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Br J Gen Pract. 2000 Jun;50(455):455-9.

Can general practitioners influence the nation's health through a population approach to provision of lifestyle advice?

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Division of Public Health, Nuffield Institute for Health, University of Leeds.



Lifestyle advice from general practitioners (GPs) has been shown to have a positive effect on population health. In practice, GPs provide lifestyle advice to a minority of their patients only, those who are high risk or already have symptoms.


To look in depth at GPs' attitudes towards adopting a population approach to lifestyle advice and to use these results to identify ways of maximising the potential of GPs to affect population health.


Thirty-six GPs, purposively sampled by identifying characteristics likely to affect their health promotion activity, participated in a focus group study. Data from the focus groups were transcribed verbatim and analysed using standard methods.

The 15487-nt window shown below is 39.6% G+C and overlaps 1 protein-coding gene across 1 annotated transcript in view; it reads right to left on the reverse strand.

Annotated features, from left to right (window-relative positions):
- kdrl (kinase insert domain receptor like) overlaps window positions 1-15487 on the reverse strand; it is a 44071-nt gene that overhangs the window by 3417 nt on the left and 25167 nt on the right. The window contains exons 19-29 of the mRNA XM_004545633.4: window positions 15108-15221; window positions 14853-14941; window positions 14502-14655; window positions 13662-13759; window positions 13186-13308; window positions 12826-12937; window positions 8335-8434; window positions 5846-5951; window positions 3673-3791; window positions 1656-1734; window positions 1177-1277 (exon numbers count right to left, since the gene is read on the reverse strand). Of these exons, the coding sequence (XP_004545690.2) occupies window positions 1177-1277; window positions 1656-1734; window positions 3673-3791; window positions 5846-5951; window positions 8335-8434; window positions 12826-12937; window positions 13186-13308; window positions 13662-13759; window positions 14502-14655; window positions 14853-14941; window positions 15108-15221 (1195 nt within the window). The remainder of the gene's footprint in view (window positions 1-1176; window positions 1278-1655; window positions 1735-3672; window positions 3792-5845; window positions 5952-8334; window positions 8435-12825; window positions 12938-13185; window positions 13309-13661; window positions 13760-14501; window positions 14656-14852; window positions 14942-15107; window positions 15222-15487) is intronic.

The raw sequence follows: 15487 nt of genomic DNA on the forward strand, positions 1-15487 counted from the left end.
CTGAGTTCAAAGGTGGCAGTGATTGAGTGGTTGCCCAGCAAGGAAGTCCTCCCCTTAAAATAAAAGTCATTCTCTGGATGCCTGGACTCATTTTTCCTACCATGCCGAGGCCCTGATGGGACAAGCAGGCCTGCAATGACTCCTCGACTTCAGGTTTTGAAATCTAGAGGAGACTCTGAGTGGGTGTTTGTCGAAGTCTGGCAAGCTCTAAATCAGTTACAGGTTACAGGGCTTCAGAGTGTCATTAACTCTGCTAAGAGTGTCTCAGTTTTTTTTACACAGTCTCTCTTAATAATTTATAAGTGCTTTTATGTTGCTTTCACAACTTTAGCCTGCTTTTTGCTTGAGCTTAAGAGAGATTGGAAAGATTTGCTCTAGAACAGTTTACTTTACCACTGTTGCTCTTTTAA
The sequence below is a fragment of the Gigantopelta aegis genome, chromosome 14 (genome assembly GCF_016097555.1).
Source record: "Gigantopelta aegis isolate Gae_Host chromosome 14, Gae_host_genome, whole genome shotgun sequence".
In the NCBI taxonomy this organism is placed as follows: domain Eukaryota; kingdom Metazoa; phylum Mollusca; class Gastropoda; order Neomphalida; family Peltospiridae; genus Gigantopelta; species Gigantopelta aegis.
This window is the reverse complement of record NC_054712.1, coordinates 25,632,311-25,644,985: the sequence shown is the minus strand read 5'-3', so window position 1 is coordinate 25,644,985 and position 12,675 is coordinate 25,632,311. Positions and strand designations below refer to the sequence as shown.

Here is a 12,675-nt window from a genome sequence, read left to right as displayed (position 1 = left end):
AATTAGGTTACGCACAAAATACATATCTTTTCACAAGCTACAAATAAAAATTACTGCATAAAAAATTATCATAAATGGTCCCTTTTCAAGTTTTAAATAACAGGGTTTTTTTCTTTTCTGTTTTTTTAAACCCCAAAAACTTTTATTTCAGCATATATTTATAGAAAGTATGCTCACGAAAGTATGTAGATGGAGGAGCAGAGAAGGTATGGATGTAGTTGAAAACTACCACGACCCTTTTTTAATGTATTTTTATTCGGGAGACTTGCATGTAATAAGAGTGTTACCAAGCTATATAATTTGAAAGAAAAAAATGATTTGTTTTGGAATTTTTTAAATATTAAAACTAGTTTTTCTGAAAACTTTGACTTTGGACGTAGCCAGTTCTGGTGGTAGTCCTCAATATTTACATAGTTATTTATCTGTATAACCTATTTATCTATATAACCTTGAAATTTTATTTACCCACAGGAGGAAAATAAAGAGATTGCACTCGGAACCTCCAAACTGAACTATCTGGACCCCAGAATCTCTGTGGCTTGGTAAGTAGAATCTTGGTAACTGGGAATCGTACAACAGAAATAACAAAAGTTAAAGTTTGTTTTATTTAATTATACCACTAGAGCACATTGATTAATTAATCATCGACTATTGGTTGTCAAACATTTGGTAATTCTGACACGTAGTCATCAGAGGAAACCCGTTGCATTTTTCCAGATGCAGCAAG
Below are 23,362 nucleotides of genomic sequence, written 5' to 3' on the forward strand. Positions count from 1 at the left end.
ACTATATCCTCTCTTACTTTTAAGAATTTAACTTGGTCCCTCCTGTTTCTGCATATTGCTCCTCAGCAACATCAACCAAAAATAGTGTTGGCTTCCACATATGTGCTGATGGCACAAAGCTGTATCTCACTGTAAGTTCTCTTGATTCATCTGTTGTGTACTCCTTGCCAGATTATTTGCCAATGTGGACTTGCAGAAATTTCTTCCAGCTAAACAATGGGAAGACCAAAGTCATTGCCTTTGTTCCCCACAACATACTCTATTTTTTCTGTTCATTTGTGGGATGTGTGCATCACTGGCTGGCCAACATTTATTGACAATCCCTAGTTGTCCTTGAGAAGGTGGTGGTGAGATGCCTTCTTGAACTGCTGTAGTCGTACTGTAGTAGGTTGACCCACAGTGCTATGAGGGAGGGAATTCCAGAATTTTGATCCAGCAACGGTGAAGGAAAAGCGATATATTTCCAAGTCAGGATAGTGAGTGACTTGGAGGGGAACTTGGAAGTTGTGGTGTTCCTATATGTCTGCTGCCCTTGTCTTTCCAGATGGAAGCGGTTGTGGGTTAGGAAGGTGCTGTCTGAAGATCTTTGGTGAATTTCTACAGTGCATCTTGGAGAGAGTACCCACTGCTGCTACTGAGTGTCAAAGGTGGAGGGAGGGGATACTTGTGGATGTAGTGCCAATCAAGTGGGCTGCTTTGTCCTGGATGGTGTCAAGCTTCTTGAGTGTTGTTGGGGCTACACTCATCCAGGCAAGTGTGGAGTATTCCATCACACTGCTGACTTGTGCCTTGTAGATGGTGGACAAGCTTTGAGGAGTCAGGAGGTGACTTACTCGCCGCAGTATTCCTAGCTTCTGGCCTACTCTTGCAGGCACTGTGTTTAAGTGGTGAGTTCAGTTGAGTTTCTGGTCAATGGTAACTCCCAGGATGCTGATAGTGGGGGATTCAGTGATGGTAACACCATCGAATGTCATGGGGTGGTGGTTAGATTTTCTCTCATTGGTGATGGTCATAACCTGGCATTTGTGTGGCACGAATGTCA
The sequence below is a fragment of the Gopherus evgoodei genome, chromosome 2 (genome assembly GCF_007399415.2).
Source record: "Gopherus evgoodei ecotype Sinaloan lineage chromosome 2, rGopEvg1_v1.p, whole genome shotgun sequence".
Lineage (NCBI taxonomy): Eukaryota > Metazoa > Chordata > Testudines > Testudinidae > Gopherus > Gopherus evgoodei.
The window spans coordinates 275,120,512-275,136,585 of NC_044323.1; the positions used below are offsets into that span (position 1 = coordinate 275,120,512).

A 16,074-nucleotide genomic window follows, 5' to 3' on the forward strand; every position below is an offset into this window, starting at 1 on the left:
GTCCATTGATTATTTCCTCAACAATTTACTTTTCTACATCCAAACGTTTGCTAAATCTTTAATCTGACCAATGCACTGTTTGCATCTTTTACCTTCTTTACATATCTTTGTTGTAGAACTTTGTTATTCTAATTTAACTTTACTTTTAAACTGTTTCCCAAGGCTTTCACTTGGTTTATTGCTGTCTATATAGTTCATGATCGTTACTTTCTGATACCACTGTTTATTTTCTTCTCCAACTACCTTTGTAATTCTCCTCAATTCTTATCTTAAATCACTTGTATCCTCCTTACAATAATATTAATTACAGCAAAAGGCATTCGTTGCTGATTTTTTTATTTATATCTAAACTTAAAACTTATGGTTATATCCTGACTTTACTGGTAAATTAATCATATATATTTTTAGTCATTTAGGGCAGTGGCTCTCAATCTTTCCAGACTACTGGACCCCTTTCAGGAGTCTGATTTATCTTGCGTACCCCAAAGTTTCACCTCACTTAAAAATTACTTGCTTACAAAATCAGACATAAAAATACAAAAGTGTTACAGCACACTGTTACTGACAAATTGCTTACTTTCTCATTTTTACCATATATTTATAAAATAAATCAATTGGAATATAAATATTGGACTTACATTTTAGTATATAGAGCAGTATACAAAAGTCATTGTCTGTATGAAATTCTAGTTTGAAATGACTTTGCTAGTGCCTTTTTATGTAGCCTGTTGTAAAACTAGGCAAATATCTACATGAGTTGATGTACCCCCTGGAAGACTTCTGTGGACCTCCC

The main themes that emerged suggested that GPs do not take a population approach to lifestyle advice because they prefer a high risk approach and doubt their ability to be effective in a population approach. GPs believed that social, cultural, and environmental factors were the most important determinants of population health. Furthermore, they were concerned about the detrimental effects on the doctor-patient relationship of providing lifestyle advice to all patients. GPs believed that a multi-agency, centrally co-ordinated approach was the preferred way to improve population health and that their role should be limited to secondary prevention.


Large amounts of resources would be necessary to convince GPs to adopt a population approach to lifestyle advice. Measures to tackle the social and environmental determinants of health may be a more effective and efficient means of improving the nation's health.

[Indexed for MEDLINE]
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